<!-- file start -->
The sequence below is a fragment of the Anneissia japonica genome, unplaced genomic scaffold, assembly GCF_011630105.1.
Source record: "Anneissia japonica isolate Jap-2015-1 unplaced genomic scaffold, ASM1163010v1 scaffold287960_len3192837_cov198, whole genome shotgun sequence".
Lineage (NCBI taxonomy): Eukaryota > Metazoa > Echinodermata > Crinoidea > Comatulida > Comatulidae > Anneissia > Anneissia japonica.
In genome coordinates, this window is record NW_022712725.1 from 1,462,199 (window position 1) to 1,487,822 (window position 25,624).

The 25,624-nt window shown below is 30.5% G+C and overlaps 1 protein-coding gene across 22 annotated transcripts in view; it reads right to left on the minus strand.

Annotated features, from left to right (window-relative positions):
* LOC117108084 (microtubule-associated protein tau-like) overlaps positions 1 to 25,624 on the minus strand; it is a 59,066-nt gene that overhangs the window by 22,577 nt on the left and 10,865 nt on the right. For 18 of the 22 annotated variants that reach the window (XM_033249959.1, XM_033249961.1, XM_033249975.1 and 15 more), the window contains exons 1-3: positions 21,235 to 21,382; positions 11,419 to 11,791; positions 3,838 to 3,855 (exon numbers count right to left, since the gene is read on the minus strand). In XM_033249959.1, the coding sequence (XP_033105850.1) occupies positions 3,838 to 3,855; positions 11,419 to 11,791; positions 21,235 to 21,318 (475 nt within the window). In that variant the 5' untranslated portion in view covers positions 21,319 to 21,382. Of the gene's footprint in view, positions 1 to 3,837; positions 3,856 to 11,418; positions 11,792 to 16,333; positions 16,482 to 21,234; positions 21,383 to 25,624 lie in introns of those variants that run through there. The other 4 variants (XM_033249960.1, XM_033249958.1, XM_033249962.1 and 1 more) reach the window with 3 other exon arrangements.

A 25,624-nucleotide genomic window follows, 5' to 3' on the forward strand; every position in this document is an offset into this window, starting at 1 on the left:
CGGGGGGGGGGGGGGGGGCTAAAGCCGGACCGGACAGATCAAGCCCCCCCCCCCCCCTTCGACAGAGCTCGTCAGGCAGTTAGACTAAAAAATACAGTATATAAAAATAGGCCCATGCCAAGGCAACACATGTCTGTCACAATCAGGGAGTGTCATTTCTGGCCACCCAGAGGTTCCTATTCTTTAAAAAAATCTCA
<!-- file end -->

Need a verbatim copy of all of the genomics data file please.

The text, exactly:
The sequence below is a fragment of the Anneissia japonica genome, unplaced genomic scaffold, assembly GCF_011630105.1.
Source record: "Anneissia japonica isolate Jap-2015-1 unplaced genomic scaffold, ASM1163010v1 scaffold287960_len3192837_cov198, whole genome shotgun sequence".
Lineage (NCBI taxonomy): Eukaryota > Metazoa > Echinodermata > Crinoidea > Comatulida > Comatulidae > Anneissia > Anneissia japonica.
In genome coordinates, this window is record NW_022712725.1 from 1,462,199 (window position 1) to 1,487,822 (window position 25,624).

The 25,624-nt window shown below is 30.5% G+C and overlaps 1 protein-coding gene across 22 annotated transcripts in view; it reads right to left on the minus strand.

Annotated features, from left to right (window-relative positions):
* LOC117108084 (microtubule-associated protein tau-like) overlaps positions 1 to 25,624 on the minus strand; it is a 59,066-nt gene that overhangs the window by 22,577 nt on the left and 10,865 nt on the right. For 18 of the 22 annotated variants that reach the window (XM_033249959.1, XM_033249961.1, XM_033249975.1 and 15 more), the window contains exons 1-3: positions 21,235 to 21,382; positions 11,419 to 11,791; positions 3,838 to 3,855 (exon numbers count right to left, since the gene is read on the minus strand). In XM_033249959.1, the coding sequence (XP_033105850.1) occupies positions 3,838 to 3,855; positions 11,419 to 11,791; positions 21,235 to 21,318 (475 nt within the window). In that variant the 5' untranslated portion in view covers positions 21,319 to 21,382. Of the gene's footprint in view, positions 1 to 3,837; positions 3,856 to 11,418; positions 11,792 to 16,333; positions 16,482 to 21,234; positions 21,383 to 25,624 lie in introns of those variants that run through there. The other 4 variants (XM_033249960.1, XM_033249958.1, XM_033249962.1 and 1 more) reach the window with 3 other exon arrangements.

A 25,624-nucleotide genomic window follows, 5' to 3' on the forward strand; every position in this document is an offset into this window, starting at 1 on the left:
CGGGGGGGGGGGGGGGGGCTAAAGCCGGACCGGACAGATCAAGCCCCCCCCCCCCCCTTCGACAGAGCTCGTCAGGCAGTTAGACTAAAAAATACAGTATATAAAAATAGGCCCATGCCAAGGCAACACATGTCTGTCACAATCAGGGAGTGTCATTTCTGGCCACCCAGAGGTTCCTATTCTTTAAAAAAATCTCA